As a matter of fact, the NAP, by and large, contains certain counter-terror measures that necessarily relate to the ordinary function of the police. Had we efficiently mobilized our police force in the past, we wouldn’t have to discuss some basic points of this plan these days. Pakistan had to face a unique form of terrorism following the US invasion in Afghanistan in 2001, but, at the same time, we also have a long chronology of sectarian violence in the country. Pakistan has been in the grip of sectarian violence since the last 1980’s. There have been many political regimes in the country but no one has ever cared about addressing this issue seriously. Consequently, this menace has somehow become a vociferous hydra in Pakistan now. In fact, the state should have taken concrete steps to register and regulate the religious seminaries in the country. Instead, at times, certain half-hearted operations were carried out against various sectarian outfits making them able to operate in the country under different nomenclature.

Replacing the one and half century old Police Act, 1861, the Police Order 2002 was introduced in Pakistan primarily to improve the general state of policing in the country. However, in the absence of required political will to enforce it in letter and spirit, this law also failed to bring any positive change Vis-a-Vis policing in Pakistan. Similarly, the very concept of community policing has never been attempted to introduce in Pakistan. The ‘Neighborhood Watch’ is an important component of this system whereby the ordinary members of the community are encouraged to keep an eye on each other’s activities in their locality as way of preventing crimes. This system can also significantly help Pakistan to fight a sort of fourth generation war as the militants cannot be easily distinguished from an ordinary citizen in the community. This kind of general public participation would also certainly help law enforcing agencies to successfully accomplish various objectives in the current National Action Plan.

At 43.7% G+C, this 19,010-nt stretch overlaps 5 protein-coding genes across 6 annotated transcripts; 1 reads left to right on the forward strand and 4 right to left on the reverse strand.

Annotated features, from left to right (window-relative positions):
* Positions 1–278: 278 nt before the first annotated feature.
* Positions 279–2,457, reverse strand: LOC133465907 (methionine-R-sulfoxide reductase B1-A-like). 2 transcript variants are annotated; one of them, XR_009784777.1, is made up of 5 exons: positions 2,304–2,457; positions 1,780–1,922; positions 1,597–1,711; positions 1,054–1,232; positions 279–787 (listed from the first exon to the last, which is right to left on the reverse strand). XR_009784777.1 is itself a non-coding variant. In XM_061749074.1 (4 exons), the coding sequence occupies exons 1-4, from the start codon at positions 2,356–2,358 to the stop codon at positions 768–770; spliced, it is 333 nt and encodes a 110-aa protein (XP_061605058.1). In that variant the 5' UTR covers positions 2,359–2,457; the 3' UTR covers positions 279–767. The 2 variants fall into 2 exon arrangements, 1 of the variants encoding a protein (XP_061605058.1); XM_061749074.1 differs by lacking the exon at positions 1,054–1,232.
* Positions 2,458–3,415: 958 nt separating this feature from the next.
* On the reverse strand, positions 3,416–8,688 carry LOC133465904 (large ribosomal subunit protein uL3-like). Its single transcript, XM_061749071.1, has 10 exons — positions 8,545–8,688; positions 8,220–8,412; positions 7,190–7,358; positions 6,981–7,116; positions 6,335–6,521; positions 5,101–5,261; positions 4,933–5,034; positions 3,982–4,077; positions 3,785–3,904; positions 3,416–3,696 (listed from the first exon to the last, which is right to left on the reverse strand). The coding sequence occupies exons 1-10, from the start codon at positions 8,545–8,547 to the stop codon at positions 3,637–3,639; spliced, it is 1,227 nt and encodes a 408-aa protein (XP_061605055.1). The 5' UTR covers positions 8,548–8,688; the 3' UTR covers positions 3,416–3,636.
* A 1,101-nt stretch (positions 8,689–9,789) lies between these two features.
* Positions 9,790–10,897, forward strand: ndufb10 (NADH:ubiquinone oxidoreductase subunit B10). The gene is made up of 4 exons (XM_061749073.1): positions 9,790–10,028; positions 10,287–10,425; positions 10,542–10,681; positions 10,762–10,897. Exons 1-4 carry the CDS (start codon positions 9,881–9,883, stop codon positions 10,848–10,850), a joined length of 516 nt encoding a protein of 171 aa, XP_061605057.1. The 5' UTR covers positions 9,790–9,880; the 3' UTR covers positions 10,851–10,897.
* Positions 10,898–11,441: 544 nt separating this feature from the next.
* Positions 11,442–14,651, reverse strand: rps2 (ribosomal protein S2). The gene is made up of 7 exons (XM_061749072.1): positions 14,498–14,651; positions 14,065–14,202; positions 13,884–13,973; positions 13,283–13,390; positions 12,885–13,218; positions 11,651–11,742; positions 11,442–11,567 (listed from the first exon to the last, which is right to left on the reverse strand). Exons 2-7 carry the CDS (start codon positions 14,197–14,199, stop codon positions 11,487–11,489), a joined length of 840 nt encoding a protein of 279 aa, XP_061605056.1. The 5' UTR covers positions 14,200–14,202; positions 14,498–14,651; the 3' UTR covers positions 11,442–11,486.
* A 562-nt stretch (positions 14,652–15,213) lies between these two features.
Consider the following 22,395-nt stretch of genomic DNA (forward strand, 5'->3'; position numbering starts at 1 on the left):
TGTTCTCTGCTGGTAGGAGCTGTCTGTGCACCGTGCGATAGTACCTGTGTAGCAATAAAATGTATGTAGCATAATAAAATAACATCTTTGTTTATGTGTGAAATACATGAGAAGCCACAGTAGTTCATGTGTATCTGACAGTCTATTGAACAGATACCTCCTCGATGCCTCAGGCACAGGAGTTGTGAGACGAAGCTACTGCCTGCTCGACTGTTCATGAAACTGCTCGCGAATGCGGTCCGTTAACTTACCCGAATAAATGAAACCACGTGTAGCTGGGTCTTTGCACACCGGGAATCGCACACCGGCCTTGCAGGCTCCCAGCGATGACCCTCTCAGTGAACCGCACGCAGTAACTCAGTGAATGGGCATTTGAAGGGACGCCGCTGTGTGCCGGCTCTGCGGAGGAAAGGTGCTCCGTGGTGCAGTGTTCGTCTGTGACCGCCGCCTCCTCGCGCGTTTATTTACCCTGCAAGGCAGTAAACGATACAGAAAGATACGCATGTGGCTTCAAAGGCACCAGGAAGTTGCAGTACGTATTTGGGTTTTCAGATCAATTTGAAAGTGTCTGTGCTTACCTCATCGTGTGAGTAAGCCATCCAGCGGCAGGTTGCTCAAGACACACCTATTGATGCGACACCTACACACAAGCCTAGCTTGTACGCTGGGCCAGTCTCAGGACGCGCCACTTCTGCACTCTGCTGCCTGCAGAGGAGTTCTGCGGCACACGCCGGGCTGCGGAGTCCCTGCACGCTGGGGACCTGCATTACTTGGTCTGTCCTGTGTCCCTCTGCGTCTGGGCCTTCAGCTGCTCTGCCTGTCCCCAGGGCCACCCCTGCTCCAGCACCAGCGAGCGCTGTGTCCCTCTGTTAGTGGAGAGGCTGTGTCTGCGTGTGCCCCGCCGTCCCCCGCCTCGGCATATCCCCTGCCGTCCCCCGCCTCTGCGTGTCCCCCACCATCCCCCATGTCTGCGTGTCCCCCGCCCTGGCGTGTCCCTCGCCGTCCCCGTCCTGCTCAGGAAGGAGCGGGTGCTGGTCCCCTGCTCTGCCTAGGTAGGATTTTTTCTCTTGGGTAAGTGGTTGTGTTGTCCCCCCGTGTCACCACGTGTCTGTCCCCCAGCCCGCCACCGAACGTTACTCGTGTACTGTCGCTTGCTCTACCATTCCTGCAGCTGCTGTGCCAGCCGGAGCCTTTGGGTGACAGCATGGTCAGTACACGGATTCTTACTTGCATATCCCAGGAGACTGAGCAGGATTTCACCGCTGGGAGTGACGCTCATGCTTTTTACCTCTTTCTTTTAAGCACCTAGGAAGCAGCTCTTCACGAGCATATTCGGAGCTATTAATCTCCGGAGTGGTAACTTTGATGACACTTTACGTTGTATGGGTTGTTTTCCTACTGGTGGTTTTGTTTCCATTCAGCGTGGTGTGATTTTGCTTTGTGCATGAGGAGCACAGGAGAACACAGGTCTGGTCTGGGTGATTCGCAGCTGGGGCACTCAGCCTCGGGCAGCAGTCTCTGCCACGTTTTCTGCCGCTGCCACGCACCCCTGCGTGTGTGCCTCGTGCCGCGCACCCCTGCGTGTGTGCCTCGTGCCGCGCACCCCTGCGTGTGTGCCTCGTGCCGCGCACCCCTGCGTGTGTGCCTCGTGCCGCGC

Under the NAP, the government has started recruiting and training the individuals for the special counter terrorism force in the county. It should not be ignored that the response time made by any law-enforcing agency is most crucial for any counter-terror operation. It is only the local police which can ensure a quick response in case of any eventuality in its locality. Therefore, deputing some personnel of special counter-terror force in the big cities and at the district headquarters level would hardly help achieve required purpose. It is most important that members of this force must also be integrated with ordinary police force in each police station across the country to get better results.

As the ongoing military operations in the tribal areas of Pakistan have somehow achieved their desired objective by significantly eliminating the terrorist elements in these areas, therefore now the civil armed forces and law enforcement agencies are supposed to effectively perform their role in consolidating the writ of the state in these areas as well as other parts of the country. Besides providing to it the required paraphernalia, we have to focus on the capacity-building of our police force across the country to curb the terrorism for good. Without improving the general state of policing in Pakistan, the NACTA will hardly be successful in achieving its desired goal of completely eliminating all forms of extremism and militancy in the country.